Help for Small building contactors Part 2 Cheap Labour.

posted 18.05.2009
Part 2 of the recipro help for small business contractors concentrates on the idea of Cheap Labour.

Correcting your markup math won’t help you if you don’t know what your gross profit should be in the first place. The biggest errors occur when figuring overhead for labour. Contractors hiring employees for the first time often forget to add employment taxes to the base wage they use in estimates — that costs them about 8% right out of the gate. Forget insurance premiums, and it can cost you another 10%. Established companies avoid these elementary mistakes but often miscalculate what it costs to support holiday pay, sick pay and other benefits for “non-productive” time.



These costs should be built in to wage rates, but many contractors incorrectly base their calculations on the assumption that their employees work a full day every day all year long. The fact is that full-time employees are productive for between 1,750 and 1,850 hours per year. For another 150 to 250 hours, they’re getting paid for tasks you’re probably not charging for — Van runs for materials, setting up and breaking down tools and equipment at the start and end of each day, supervising subs, or just standing around trying to figure out what to do next.  One way to ensure that your true labour costs are covered is to calculate the cost of all taxes and benefits for each employee.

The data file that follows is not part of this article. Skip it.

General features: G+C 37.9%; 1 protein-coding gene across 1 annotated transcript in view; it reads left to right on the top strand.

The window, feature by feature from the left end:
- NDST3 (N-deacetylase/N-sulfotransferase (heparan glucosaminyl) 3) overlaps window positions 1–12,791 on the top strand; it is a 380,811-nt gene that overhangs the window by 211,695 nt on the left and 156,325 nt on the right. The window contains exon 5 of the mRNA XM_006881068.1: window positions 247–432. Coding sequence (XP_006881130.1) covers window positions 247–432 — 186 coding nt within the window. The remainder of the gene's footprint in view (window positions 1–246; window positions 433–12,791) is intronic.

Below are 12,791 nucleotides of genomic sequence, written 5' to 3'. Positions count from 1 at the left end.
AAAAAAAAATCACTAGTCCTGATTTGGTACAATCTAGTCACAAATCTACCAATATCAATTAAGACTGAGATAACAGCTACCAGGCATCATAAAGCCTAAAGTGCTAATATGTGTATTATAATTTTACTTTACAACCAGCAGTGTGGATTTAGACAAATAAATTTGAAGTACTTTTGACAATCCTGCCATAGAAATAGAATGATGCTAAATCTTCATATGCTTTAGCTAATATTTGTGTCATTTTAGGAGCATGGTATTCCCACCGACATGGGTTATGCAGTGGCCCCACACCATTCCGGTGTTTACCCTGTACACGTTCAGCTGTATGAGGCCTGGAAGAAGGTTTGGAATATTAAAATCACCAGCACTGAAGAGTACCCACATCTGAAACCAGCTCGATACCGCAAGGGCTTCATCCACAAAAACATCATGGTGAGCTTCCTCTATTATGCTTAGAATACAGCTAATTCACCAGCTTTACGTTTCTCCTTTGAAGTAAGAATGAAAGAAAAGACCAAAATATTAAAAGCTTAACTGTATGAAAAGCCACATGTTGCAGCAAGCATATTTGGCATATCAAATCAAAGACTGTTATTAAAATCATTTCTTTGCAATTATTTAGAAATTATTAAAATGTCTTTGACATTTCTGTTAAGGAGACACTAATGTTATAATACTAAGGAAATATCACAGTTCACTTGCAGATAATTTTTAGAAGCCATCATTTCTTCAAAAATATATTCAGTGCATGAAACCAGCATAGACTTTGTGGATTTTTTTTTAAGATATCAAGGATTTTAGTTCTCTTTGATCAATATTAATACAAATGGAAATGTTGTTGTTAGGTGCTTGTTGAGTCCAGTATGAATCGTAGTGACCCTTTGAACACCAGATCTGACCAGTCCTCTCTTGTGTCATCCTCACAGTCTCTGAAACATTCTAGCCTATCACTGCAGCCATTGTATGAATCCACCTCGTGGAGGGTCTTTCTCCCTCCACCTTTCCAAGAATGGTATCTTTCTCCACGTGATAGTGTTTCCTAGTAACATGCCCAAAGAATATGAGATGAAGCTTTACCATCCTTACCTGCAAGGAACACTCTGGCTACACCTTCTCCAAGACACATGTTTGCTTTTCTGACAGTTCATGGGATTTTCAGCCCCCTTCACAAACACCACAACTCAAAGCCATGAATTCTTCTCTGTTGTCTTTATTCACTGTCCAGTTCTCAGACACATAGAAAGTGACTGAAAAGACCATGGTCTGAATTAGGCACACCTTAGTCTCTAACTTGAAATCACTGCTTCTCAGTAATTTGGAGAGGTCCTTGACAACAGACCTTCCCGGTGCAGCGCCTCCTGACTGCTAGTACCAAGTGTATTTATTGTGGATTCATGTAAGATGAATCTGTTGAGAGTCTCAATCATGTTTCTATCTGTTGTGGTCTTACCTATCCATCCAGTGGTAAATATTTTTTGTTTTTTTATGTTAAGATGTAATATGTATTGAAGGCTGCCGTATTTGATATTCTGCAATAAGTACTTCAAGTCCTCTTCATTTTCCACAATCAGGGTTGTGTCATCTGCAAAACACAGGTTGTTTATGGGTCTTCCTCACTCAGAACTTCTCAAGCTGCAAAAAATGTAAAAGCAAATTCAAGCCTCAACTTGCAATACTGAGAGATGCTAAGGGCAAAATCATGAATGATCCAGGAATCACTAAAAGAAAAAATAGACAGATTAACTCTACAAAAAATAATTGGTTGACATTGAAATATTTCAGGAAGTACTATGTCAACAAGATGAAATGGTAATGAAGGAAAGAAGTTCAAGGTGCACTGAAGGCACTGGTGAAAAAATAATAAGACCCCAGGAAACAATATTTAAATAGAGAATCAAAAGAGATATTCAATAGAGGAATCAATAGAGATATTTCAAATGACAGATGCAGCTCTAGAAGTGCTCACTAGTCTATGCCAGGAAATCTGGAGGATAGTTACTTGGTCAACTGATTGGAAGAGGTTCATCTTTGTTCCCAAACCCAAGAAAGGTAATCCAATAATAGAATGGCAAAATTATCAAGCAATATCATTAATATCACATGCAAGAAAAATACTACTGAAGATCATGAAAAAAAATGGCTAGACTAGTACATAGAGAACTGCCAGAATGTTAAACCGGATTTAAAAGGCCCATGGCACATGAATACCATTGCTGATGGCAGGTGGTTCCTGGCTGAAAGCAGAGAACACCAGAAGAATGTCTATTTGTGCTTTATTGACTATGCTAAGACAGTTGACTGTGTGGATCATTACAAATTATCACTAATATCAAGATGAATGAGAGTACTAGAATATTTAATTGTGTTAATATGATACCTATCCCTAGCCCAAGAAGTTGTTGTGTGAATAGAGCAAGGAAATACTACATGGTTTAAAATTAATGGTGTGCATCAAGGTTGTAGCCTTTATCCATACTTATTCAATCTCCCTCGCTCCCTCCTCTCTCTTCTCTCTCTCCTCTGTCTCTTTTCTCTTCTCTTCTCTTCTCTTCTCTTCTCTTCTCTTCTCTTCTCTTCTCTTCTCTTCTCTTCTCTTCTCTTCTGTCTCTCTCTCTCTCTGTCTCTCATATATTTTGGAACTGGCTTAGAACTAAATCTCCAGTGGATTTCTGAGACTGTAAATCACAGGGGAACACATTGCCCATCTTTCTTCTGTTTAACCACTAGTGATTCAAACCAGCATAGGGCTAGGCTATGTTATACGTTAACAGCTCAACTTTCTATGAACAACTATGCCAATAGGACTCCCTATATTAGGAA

Or you can use this shortcut: The rule of thumb is that employees in companies with insurance and Holiday benefits cost between 45% and 55% more than what you pay them. If that’s not what you’re charging for them — plus adding your markup on top — you’re losing thousands of pounds for each employee every year.

More help on the way soon!

 

 

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